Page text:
Legal Ethics 15 (2):277-313 (2012)
AbstractThe handling of cases under the Coal Health Compensation Schemes, set up in 1999 to compensate miners suffering from workplace medical conditions, resulted in over 100 solicitors from more than 30 firms facing disciplinary proceedings. Three were struck off, three suspended and over forty fined following the largest investigation ever mounted by the regulator. This article examines the political and regulatory context of the scandal, describes one of the cases presented to the Solicitors' Disciplinary Tribunal and examines the relevance of theories of transgression to professional disciplinary matters. It concludes by considering the regulatory impacts and implications of the scandal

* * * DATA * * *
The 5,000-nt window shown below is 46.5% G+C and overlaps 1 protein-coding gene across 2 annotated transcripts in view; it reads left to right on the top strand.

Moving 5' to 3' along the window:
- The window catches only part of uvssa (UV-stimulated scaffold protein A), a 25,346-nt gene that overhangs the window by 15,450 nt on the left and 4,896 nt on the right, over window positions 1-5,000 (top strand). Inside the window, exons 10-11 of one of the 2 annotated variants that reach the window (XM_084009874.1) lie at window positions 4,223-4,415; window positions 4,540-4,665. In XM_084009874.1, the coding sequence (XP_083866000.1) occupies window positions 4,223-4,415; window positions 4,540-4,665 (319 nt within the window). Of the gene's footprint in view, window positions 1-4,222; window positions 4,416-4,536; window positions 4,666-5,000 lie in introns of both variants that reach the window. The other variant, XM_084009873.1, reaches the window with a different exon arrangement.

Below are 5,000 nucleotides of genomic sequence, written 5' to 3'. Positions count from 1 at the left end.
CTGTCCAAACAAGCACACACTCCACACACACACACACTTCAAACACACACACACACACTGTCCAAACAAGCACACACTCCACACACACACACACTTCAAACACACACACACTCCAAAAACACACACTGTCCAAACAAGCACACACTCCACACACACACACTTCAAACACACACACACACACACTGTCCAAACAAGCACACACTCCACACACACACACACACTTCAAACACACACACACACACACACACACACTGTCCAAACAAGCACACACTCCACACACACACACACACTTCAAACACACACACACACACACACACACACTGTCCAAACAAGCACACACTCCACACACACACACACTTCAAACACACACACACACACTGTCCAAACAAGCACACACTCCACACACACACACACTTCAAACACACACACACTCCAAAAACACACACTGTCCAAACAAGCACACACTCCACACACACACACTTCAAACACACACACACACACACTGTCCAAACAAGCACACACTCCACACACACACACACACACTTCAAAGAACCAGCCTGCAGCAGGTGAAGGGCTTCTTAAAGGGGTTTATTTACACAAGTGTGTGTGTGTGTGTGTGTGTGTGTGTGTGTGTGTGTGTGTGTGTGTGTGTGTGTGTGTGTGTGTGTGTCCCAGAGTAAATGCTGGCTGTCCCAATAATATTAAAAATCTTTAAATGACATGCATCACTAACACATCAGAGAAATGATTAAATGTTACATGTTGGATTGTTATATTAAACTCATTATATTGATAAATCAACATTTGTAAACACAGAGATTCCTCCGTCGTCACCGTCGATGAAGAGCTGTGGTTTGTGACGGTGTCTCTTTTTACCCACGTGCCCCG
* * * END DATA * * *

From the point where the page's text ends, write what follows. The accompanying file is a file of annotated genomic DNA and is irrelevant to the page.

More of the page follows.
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Citations of this work
First Do No Harm, or Eat What You Kill? Why Dishonesty Matters Most for Lawyers.David J. Middleton - 2014 - Legal Ethics 17 (3):382-400.
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